Atmosphere: Several steps up from a roadside crab house, but still casual.

Price range: 65 cents (hot dog) to $4.25 (mousakka or pastitsio).

Hours: 11 a.m. to 9 p.m. Monday through Thursday; 11 a.m. to 11 p.m. (later, if necessary) on Friday, Saturday and Sunday.

Special facilities: Accessible to the handicapped; booster chairs for children; parking.

Reservations: Possible for the large groups.

Credit cards: Master Charge and Visa/Bank Americard.

We usually break up a weekend trip to the Maryland-Delaware shore by having a seafood dinner at one of the casual, salty-looking crab houses en route. On a recent Sunday drive beck from the beach, we took a friend's advice and tried at Jimmy the Greek in Denton, Md., 11 miles east of Rte. 50 and 17 miles south of the Chesapeake Bay Bridge.

Being roughly half-way home, Denton is, logistically, the perfect place to stop. However, the town is in farming country: the rural setting never struck us as a hotbed for exotic ethnic food. We had our misgivings about a mousakka created in the land of crab cakes.

Although it looks like a roadside stand from the outside, inside Jimmy the Greek passes for Eastern Shore lavish. The restaurant is carpeted, has dark paneled walls and lively Greek music.

Our fellow diners were partly travelers from the beach and partly natives of Denton and its environs. We took heart to see local peopls there. It meant that Jimmy's wasn't banking on a transient trade but was also catering to repeat business.

Jimmy's takes its Greek heritage seriously. The paper placemats were maps of Greece and the menu led off with a quote by Sir Henry James Main: "Except the blind forces of nature, nothing moves in this world which is not Greek in its origin."

With an introduction like that, who wouldn't concentrate on souvlaki or mousakka rather than pizza, hamburgers and chili dogs which are also on the menu. The Greek specialties ranged in prices from 95 cents for spinach pie (Spanakopita) to $4.25 for mousakka or pastitsio. In between were such tempting dishes as plaki-psari, rock fish in vegetable sauce for $1.50 and souvlaki sandwich of beef slices topped with yoghurt for $1.95.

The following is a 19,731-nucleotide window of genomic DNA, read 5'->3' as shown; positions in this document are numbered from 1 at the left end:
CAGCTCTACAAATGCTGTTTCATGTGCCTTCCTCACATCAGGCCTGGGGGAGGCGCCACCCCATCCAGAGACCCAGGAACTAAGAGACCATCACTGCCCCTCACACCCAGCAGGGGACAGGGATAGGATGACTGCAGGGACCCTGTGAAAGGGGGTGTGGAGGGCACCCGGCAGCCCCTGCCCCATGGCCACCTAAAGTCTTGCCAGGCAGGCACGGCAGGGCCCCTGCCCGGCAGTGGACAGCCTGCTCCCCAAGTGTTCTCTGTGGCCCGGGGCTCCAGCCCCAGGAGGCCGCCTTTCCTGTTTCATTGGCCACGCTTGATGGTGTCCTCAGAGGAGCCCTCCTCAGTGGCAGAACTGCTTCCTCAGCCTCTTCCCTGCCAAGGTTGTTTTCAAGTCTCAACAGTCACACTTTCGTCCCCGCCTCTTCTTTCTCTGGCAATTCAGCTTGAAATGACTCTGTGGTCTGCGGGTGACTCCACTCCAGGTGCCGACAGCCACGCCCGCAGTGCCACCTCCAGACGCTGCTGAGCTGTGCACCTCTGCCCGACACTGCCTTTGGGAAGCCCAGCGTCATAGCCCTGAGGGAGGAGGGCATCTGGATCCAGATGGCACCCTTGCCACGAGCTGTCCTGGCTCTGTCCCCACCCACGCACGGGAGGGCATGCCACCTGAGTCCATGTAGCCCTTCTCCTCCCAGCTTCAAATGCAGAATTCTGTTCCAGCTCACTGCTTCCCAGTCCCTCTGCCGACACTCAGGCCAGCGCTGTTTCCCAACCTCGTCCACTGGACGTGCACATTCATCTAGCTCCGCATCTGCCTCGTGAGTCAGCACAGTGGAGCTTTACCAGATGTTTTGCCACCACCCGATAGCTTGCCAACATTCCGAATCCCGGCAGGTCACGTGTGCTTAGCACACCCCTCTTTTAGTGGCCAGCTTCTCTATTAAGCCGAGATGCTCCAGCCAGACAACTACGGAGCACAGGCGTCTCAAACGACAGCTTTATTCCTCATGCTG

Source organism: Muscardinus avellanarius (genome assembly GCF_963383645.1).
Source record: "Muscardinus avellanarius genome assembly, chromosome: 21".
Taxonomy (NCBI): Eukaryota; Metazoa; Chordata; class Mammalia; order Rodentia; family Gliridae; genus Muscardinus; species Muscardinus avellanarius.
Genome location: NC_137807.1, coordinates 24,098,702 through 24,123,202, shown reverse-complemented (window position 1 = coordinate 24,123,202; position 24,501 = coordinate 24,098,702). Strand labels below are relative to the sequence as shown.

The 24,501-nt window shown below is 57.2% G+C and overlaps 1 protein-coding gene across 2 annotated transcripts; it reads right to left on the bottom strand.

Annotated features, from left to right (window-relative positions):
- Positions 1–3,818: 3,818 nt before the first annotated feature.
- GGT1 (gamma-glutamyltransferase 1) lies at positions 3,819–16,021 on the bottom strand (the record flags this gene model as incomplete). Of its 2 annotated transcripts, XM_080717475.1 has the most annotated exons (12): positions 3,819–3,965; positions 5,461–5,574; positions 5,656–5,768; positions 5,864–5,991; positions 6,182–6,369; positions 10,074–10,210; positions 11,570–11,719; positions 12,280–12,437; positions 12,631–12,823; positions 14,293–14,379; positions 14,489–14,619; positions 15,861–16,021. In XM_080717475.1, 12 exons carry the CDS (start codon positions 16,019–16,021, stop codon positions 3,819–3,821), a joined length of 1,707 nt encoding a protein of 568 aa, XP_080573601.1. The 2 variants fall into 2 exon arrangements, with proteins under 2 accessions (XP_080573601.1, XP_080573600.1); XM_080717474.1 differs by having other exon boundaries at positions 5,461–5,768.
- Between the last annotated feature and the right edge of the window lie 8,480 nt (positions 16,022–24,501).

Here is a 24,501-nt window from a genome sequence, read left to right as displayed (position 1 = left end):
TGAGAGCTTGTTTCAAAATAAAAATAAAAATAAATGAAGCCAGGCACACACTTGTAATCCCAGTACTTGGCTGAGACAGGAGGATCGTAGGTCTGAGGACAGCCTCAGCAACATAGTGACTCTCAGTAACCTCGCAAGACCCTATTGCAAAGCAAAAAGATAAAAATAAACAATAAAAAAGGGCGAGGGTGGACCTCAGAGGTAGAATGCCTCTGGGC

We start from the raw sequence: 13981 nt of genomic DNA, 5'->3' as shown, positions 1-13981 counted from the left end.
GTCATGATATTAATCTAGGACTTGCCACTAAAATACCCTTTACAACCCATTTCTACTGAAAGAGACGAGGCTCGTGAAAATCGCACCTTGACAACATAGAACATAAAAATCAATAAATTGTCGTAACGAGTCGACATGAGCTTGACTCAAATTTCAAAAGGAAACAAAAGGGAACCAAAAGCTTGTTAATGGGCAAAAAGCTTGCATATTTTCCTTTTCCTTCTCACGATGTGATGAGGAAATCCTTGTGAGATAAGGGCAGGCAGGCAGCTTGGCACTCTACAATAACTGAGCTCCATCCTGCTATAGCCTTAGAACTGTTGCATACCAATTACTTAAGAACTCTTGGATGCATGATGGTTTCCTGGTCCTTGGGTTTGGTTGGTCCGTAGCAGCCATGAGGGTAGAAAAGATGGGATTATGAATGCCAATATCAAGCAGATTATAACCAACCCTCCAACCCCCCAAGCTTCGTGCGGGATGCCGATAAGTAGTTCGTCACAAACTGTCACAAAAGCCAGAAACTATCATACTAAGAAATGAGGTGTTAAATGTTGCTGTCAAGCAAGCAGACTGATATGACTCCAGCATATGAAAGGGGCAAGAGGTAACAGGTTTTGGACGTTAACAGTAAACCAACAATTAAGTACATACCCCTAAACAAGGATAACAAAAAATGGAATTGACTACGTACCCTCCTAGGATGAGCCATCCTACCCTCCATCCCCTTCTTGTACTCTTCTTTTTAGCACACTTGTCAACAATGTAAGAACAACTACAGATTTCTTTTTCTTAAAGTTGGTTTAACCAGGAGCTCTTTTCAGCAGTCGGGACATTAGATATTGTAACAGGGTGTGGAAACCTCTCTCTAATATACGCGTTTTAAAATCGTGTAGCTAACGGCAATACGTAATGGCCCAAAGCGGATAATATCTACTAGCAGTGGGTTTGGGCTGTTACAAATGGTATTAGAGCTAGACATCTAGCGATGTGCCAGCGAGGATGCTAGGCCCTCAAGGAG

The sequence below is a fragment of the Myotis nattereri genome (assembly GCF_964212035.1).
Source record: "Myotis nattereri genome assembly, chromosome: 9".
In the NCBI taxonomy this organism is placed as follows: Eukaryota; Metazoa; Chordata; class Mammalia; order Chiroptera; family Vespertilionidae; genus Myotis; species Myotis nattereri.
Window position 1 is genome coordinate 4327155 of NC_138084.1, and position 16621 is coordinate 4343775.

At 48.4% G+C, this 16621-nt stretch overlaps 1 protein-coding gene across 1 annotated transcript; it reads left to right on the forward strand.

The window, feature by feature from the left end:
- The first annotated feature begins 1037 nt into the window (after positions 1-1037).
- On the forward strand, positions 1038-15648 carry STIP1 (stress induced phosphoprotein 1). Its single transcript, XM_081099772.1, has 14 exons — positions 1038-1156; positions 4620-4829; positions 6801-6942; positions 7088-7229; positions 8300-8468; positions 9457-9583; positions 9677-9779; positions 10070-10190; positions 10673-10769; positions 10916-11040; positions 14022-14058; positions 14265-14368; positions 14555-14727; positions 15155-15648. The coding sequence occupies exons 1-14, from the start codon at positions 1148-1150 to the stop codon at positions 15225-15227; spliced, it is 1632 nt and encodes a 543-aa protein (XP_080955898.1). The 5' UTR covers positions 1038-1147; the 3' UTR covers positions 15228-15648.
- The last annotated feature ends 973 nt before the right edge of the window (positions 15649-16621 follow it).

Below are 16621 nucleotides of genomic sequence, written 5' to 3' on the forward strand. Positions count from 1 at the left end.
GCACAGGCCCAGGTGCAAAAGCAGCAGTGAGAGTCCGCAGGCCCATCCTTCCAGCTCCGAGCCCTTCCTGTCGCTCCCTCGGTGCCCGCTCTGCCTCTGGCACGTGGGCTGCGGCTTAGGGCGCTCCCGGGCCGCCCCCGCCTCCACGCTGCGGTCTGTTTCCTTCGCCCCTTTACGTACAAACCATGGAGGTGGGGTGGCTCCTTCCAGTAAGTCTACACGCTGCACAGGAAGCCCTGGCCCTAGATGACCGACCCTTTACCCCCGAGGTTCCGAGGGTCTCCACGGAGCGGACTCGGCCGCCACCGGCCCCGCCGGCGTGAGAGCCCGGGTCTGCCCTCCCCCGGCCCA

My husband and I chose our Greek dishes: pastitsio, macaroni in a flavored meat sauce, for him; Greek salad for me. Our daughter, 12, loves eggplant and chose mousakka. Our son, 10, is less adventurous; we couldn't budge from a meatball sandwich. Our daughter's friend thought meatballs and spaghetti sounded better than anything else.

All the entrees, with the exception of the Greek salad, came with a small dinner salad which featured very crisp, good lettuce and an oil and vinegar dressing that was very heavy on the oregano.

We had a slightly longer wait for our main course than we like when we're on the road. We always feel pressed about traffic at the bridge, but the food was worth the 20-minute wait. The mousakka, which had a strong cinnamon taste, was accompanied by a slice of feta cheese and garlic bread. Our daughter liked it but was able to finish only about half. My husband's pastitsio was on the dry side but nicely flavored and, again, accompanied by feta cheese and bread. The Greek salad, $3.25, was a beautiful melange of lettuce, tomatoes, Greek olives,feta cheese, anchovies, green and red peppers and onions. It was accompanied by the same hot and butter-drenched garlic bread as the other dishes.

Our son found his meatball sandwich, $1.80, big enough to suit him but on the spicy side. Our daughter's friend enjoyed her meatballs and spaghetti because she likes spicy food. No one was able to finish an entree.

During our wait for our food, we studied what others were ordering. A couple near us were splitting a Greek salad, spinach pie and souvlaki. In retrospect that seemed like a more interesting way to try the dishes at Jimmy the Greek. That is, treat it like a Chinese restaurant; order several small dishes and taste everything.

Although the menu listed baklava or frozen yoghurt for dessert, we ab-ju stained. Our bill, which included five main courses, three sodas and three milks, came to $20. It may not have been the best Greek food we've ever had, but it was pretty good and considering the location, pretty surprising. Certainly, it was a pleasant and different way to break up the drive home.